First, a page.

But, to explain, Free Action status is encounter-trivializing on both the offensive and defensive ends. There are two rings up for grabs in Kuldahar that bestow permanent Free Action status when worn, both of which can be pickpocketed by thieves with decent investment in the skill (one from Orrick and the other from Arundel). This allows two of our warriors to freely wade into the AoE of Web and auto-hit and cut down the immobilized enemies, whose AC is null and void. (Spiders are about the only enemy immune to the effects of Web.) On the defensive end, Free Action wards off forms of lethal immobilization that are commonly attempted on us throughout the campaign such as hold, slow, web, entangle and grease. It also erroneously wards off charm and some forms of stun. Make no mistake, Free Action is a HUGE perk. We don't go anywhere without it.

Oswald the Alchemist. With the exception of Mummy's Tea - which cures disease and is sold in unlimited quantities - the most useful potions offered by Oswald are sold in quantities of just three. These include the Potion of Frost Giant Strength, Potion of Heroism and Potion of Invulnerability. All potions are prohibitively expensive until we are done with the Vale of Shadows and have accumulated some wealth, but Oswald may also be pickpocketed for a few potions and items; the most notable of which is a Ring of Protection +2.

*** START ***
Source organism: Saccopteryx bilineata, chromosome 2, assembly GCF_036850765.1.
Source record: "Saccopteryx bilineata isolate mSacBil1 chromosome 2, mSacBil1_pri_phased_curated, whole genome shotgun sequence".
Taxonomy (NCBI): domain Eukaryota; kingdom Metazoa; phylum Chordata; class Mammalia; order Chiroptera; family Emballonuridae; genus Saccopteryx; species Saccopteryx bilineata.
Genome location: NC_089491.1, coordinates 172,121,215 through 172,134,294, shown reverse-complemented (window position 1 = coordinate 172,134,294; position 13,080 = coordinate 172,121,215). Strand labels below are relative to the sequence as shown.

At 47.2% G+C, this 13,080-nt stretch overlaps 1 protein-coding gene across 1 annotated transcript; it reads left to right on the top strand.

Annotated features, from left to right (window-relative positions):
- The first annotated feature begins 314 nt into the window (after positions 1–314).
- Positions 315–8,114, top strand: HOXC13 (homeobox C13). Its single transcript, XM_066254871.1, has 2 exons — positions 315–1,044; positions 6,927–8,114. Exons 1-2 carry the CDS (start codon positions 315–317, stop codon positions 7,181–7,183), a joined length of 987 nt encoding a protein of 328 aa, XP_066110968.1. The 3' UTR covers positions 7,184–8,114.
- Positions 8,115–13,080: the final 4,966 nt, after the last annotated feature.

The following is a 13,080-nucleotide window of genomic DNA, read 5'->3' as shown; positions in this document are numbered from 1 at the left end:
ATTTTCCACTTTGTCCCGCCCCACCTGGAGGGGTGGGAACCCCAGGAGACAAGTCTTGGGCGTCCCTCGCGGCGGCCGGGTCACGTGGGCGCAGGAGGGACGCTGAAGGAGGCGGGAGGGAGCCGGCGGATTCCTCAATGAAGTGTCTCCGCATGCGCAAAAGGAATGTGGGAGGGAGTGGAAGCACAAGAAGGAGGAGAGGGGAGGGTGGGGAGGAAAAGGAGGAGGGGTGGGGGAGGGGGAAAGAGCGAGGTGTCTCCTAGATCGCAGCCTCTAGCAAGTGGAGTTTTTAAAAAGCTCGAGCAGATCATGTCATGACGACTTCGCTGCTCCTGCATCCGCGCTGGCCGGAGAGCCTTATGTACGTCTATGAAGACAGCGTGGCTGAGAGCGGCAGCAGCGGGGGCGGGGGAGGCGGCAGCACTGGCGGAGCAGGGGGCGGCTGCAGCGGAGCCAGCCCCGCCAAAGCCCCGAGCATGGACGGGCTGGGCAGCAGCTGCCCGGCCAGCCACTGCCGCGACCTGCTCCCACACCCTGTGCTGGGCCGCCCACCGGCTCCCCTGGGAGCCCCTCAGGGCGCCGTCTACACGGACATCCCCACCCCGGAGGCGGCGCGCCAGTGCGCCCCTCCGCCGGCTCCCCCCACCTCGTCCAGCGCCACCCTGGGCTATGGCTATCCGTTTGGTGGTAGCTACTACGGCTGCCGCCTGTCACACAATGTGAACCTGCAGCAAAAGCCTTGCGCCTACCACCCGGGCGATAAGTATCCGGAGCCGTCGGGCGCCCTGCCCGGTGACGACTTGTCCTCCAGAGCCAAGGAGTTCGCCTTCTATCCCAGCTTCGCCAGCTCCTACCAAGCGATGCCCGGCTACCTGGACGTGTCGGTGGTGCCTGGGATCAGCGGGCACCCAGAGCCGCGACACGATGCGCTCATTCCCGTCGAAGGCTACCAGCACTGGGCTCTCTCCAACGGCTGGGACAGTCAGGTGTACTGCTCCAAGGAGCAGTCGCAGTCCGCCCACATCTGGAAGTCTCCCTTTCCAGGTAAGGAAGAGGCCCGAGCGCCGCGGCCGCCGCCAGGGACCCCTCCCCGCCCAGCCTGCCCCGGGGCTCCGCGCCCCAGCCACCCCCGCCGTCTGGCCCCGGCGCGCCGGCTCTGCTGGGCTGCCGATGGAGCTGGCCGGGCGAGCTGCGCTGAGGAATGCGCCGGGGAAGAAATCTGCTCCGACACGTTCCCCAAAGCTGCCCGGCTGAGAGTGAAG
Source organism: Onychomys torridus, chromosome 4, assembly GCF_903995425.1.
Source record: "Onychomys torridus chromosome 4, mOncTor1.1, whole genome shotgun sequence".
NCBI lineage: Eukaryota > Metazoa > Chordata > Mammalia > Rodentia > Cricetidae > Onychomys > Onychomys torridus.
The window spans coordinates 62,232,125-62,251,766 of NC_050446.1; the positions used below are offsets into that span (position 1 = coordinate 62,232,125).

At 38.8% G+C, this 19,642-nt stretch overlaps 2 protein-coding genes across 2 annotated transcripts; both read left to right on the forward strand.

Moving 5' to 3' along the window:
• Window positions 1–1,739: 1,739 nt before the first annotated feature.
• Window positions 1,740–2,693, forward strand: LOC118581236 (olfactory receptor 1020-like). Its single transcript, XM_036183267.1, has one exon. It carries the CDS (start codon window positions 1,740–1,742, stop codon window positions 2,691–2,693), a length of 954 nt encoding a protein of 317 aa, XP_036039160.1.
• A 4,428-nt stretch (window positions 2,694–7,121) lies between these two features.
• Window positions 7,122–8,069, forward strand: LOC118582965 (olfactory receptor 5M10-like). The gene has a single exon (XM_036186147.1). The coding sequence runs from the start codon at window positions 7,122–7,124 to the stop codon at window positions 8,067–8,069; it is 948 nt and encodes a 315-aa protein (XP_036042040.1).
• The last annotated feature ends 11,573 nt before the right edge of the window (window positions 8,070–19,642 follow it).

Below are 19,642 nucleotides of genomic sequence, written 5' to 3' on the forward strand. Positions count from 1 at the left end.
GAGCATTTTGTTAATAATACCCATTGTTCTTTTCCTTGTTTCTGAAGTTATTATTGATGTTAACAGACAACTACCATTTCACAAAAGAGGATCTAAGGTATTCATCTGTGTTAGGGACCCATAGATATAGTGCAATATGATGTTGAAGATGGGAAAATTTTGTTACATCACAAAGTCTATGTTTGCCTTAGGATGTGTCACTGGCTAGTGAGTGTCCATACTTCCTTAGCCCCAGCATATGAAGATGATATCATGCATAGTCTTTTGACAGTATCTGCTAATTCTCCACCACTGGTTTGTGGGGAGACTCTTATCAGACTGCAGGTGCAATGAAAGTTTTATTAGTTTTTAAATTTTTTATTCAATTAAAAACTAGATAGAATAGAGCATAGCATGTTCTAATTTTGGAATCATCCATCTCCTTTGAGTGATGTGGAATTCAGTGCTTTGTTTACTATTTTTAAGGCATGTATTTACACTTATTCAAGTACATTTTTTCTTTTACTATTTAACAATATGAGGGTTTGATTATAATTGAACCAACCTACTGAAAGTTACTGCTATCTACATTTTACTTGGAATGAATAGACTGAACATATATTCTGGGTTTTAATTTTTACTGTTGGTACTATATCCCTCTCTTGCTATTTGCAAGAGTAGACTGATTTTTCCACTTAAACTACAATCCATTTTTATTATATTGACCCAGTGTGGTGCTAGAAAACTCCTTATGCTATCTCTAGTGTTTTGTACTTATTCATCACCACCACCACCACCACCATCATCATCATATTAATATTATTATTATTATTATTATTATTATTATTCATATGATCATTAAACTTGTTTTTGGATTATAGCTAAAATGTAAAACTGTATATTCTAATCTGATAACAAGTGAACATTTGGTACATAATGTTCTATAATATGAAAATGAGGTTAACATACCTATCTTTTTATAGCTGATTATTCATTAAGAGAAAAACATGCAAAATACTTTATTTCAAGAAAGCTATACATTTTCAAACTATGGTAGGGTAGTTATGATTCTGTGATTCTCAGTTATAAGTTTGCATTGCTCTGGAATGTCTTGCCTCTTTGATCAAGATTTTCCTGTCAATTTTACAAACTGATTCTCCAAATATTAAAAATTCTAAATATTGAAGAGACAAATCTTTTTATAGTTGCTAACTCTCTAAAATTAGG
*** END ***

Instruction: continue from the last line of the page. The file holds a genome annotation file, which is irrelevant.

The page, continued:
So, as we can see, having a thief character with the ability to open locks and pick pockets gives us a solid early boost: we net the Ring of Free Action (x2), Conlan's Hammer and a Ring of Protection +2. Sweet.